Guest post! By British Tactical
Disclaimer: I was supplied with the shown products as pre-release review samples.
The ‘tacticool’ space is awash with companies producing the latest and greatest revisions of what are in theory the most basic of pouches – the magazine pouch. British Tactical/Flimmuur Tactical are no different, but unlike your Warrior, Templar or Kombat offerings, the newest revision of the Horizon Laminate line is not just a slight colour change and a random increase in price to justify another release.
So, what is different then?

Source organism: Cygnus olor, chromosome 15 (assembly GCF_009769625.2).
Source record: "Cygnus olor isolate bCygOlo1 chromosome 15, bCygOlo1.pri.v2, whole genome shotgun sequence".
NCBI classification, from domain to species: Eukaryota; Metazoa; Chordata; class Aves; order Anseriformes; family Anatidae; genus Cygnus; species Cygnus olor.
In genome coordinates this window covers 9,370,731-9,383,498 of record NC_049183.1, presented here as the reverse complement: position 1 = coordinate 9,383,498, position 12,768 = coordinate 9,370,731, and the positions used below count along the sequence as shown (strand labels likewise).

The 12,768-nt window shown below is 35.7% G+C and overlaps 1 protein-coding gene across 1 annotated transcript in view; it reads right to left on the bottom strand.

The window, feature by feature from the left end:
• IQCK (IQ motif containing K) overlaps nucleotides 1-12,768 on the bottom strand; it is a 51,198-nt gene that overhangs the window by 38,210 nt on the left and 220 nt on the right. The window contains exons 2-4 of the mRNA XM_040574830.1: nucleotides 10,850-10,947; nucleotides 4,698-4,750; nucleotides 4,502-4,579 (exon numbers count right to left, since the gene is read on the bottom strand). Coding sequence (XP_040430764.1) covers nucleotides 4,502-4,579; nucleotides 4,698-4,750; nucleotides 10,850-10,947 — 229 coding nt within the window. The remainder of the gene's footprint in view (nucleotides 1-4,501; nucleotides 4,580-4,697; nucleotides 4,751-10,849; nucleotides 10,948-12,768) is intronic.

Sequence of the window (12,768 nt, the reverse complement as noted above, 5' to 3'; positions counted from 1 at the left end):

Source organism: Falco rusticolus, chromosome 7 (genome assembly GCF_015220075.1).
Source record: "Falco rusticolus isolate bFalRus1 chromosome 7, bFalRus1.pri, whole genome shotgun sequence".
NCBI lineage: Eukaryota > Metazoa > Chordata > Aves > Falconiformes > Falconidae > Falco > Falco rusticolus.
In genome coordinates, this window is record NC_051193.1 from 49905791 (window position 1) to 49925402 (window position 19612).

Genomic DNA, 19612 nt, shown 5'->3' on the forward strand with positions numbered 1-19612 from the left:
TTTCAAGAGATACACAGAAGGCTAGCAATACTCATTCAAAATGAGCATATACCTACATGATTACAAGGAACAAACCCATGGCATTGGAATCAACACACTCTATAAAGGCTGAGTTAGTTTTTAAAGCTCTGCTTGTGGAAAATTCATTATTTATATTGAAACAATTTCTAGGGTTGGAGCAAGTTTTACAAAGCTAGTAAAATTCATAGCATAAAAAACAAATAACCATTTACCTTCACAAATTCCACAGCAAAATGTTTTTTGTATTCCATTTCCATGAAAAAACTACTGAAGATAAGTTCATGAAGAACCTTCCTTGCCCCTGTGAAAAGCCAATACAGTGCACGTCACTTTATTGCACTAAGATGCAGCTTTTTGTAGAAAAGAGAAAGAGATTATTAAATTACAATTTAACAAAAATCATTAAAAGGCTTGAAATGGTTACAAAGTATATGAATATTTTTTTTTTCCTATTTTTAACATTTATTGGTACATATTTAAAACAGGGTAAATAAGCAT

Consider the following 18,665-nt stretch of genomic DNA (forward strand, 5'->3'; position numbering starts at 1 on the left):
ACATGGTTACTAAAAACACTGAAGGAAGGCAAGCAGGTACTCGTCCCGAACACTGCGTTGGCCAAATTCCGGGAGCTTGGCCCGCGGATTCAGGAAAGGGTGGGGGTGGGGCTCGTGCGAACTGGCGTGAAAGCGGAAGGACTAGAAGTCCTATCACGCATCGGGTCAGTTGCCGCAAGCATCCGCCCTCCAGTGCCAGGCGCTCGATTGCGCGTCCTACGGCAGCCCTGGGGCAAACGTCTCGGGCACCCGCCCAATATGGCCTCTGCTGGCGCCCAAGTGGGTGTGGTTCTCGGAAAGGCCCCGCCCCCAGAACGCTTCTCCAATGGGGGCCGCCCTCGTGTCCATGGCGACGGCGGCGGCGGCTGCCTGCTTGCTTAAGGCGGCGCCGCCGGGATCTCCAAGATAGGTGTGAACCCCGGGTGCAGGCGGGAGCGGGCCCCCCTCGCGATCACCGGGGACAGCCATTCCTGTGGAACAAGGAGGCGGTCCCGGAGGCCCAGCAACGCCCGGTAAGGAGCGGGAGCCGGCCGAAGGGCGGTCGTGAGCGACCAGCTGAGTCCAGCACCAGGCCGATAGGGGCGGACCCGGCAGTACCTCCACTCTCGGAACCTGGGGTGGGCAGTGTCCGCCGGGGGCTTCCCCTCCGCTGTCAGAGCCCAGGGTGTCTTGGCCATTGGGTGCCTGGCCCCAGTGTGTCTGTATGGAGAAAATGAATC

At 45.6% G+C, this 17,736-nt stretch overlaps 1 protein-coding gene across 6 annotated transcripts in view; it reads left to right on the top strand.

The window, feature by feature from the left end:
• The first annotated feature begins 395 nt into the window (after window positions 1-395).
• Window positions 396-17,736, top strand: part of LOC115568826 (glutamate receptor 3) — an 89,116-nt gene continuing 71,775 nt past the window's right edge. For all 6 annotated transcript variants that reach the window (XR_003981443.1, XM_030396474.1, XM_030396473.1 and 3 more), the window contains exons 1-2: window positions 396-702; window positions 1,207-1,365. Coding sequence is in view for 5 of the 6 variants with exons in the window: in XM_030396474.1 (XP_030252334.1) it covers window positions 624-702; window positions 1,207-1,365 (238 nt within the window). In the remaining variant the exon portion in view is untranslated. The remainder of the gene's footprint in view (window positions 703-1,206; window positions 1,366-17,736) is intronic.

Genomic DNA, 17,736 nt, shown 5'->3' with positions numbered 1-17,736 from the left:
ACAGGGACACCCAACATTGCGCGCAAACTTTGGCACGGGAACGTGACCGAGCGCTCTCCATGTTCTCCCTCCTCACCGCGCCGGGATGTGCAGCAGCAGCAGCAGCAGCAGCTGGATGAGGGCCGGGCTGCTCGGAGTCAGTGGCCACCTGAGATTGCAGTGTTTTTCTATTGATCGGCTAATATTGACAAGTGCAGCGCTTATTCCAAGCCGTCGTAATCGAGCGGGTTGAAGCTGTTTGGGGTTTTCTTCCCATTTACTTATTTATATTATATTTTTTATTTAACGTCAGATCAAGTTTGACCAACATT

Well, if we look closely at the simple aesthetics of the pouch, next to the Kydex version we can see that some significant changes have been made. Whilst the material is still laser cut and heat sealed, with precision automated sewing, there are some very obvious changes. The colourway is much more consistent with the Multicam we’re used to, and the lack of stitching on the outside of the pouch has really smoothed out the overall appearance. There is now an offset row of MOLLE attachment slots central to the pouch, meaning that you have a greater variety of options when it comes to stacking pouches on top of each other. No more wasted rows, or twitchy OCD. The back of the pouch shows additional thought, with the mounting system still being a laminate material, but now with a thermoplastic tab at the bottom to make threading it much easier (more on this later). On paper, so far so good, we’ve got a much better looking (in my opinion), newer and slightly lighter pouch for… Less money? That can’t be right. Yes, somehow, Horizon have managed to knock £1 off the price of a Single Mid 5.56mm pouch going from the Kydex Range to the MagPI range.